“The Ascension & Session of Christ,
Our Prophet, Priest, and King”
Acts 1:1-11 & Ephesians 1:15-23
May 16, 2021
Faith Presbyterian Church – Morning Service
Pastor Nicoletti

It is Ascension Sunday this morning – the Sunday on which we remember Christ’s ascension to heaven, which occurred forty days after his resurrection.

Now, the ascension of Christ is often an overlooked aspect of Christ’s work, even though it is repeatedly confessed in the New Testament, contained in the early creeds, discussed in our catechisms and more. And if the ascension of Christ is often overlooked, then the session of Christ tends to be even more neglected. The session of Christ refers to the fact that after Christ ascended, he sat down at the right hand of God the Father.

And so this morning we will consider the ascension and the session of Christ, and why they are important for our lives and our faith today.

With that said, we will hear from two texts this morning. First, from Acts 1:1-11, where we read the account of Christ’s ascension, and then from Ephesians 1:15-23, where we read of the session of Christ.

Please do listen carefully, for this is God’s word for us this morning.

From Acts 1. Luke writes:

1:1 In the first book, O Theophilus, I have dealt with all that Jesus began to do and teach, 2 until the day when he was taken up, after he had given commands through the Holy Spirit to the apostles whom he had chosen. 3 He presented himself alive to them after his suffering by many proofs, appearing to them during forty days and speaking about the kingdom of God.
4 And while staying with them he ordered them not to depart from Jerusalem, but to wait for the promise of the Father, which, he said, “you heard from me; 5 for John baptized with water, but you will be baptized with the Holy Spirit not many days from now.”
6 So when they had come together, they asked him, “Lord, will you at this time restore the kingdom to Israel?” 7 He said to them, “It is not for you to know times or seasons that the Father has fixed by his own authority. 8 But you will receive power when the Holy Spirit has come upon you, and you will be my witnesses in Jerusalem and in all Judea and Samaria, and to the end of the earth.” 9 And when he had said these things, as they were looking on, he was lifted up, and a cloud took him out of their sight. 10 And while they were gazing into heaven as he went, behold, two men stood by them in white robes, 11 and said, “Men of Galilee, why do you stand looking into heaven? This Jesus, who was taken up from you into heaven, will come in the same way as you saw him go into heaven.”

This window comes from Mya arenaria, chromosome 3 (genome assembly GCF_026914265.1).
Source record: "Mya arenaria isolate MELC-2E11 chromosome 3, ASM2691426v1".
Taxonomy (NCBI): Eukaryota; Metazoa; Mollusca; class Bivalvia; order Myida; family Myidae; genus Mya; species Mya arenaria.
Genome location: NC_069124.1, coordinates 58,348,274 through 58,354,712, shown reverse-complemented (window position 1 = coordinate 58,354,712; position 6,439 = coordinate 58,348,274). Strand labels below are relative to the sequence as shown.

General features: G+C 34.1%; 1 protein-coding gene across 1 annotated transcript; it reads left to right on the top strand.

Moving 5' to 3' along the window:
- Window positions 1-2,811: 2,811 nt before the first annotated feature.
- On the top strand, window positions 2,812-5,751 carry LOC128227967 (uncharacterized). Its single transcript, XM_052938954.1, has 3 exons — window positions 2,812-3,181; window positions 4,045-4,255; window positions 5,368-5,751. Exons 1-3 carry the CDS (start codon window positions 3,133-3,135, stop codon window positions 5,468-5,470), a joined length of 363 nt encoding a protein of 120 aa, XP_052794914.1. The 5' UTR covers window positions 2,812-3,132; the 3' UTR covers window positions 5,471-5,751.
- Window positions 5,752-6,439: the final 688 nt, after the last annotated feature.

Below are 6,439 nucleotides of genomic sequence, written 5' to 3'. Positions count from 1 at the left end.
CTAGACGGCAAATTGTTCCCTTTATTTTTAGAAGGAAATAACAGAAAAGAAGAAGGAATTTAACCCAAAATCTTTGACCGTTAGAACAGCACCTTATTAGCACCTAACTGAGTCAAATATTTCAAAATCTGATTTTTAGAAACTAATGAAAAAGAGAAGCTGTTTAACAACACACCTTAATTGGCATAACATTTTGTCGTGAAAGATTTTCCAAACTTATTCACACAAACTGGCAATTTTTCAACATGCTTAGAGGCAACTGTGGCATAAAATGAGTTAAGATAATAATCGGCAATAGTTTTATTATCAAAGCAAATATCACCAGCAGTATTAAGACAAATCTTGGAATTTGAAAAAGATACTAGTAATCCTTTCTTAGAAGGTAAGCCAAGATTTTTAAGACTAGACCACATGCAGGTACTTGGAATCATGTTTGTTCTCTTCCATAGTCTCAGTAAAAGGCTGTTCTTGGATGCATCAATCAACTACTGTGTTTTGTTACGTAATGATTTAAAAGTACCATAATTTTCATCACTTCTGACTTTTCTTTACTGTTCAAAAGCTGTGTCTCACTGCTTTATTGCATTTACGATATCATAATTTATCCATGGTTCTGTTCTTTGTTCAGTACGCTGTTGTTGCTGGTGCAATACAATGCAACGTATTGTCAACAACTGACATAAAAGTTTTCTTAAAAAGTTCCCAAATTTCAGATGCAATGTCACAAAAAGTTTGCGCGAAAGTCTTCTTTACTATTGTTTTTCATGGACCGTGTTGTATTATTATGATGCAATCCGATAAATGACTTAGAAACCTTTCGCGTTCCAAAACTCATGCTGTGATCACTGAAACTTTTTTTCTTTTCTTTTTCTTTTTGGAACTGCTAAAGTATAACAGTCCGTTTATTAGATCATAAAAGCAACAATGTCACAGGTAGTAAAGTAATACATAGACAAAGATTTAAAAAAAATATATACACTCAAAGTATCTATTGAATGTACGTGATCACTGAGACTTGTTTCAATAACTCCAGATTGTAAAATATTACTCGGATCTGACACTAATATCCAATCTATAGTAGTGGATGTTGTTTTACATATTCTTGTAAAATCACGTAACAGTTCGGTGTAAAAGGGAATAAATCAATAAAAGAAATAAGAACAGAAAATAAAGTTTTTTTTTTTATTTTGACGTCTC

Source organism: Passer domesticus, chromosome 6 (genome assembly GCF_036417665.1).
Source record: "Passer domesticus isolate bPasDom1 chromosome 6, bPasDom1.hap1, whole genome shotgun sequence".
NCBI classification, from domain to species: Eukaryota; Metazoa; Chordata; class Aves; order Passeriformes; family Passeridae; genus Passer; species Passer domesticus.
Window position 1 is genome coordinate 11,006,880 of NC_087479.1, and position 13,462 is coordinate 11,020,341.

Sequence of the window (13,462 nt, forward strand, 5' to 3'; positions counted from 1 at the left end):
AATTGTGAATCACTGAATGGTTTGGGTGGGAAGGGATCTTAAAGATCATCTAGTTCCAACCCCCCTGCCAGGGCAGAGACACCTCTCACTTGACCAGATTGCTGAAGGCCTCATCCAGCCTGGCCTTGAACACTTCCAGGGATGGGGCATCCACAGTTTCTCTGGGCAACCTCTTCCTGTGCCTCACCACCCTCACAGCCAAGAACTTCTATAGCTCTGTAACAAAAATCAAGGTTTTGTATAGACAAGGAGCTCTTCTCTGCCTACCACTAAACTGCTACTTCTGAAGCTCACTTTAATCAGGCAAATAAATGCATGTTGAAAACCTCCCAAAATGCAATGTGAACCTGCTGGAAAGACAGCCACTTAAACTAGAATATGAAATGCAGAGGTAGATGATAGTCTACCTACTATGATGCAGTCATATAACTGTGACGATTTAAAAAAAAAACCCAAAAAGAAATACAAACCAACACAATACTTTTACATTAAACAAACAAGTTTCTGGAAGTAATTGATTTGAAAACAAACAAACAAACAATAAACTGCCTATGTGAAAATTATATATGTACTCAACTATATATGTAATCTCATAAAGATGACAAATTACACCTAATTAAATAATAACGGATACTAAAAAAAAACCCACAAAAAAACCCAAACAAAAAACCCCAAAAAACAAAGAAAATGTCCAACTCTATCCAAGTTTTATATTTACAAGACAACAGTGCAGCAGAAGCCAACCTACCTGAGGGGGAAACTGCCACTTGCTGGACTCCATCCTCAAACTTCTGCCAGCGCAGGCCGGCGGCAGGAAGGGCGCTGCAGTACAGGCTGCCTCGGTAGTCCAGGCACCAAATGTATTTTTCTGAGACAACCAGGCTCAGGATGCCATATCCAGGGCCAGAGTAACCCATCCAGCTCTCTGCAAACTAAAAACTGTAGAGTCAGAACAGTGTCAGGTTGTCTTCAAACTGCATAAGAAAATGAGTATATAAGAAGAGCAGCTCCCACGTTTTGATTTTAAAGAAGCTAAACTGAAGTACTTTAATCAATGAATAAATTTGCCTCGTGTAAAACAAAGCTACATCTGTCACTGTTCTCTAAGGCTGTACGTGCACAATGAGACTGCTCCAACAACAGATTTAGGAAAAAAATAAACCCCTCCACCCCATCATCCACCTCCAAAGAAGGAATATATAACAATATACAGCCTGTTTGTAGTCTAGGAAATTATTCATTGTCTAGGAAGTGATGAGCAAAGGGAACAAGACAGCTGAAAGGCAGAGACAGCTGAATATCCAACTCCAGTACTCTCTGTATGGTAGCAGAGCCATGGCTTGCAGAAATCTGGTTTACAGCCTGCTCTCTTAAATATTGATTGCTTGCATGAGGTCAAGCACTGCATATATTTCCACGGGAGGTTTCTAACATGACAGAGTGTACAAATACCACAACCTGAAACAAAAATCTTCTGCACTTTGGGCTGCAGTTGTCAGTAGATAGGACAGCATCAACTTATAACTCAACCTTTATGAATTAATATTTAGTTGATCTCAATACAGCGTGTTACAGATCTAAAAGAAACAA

And from Ephesians 1. The Apostle Paul writes:
1:15 For this reason, because I have heard of your faith in the Lord Jesus and your love toward all the saints, 16 I do not cease to give thanks for you, remembering you in my prayers, 17 that the God of our Lord Jesus Christ, the Father of glory, may give you the Spirit of wisdom and of revelation in the knowledge of him, 18 having the eyes of your hearts enlightened, that you may know what is the hope to which he has called you, what are the riches of his glorious inheritance in the saints, 19 and what is the immeasurable greatness of his power toward us who believe, according to the working of his great might 20 that he worked in Christ when he raised him from the dead and seated him at his right hand in the heavenly places, 21 far above all rule and authority and power and dominion, and above every name that is named, not only in this age but also in the one to come. 22 And he put all things under his feet and gave him as head over all things to the church, 23 which is his body, the fullness of him who fills all in all.

This is the word of the Lord. (Thanks be to God.)

“All people are like grass, and all their glory is like the flowers of the field; the grass withers and the flowers fall, but the word of the Lord endures forever.” [1 Peter 1:24-25]

Let’s pray …


The early twentieth-century Dutch Reformed theologian Herman Bavinck, who I’ll be drawing from a good deal this morning, states that Christ’s “ascension is a triumph in an even stronger sense than [His] resurrection.” [WWG, 354]

That is a strong statement. And whether we fully agree with Bavinck on that point or not, it should at least cause us to recognize that the ascension of Christ is something we far too often overlook in the works of Christ.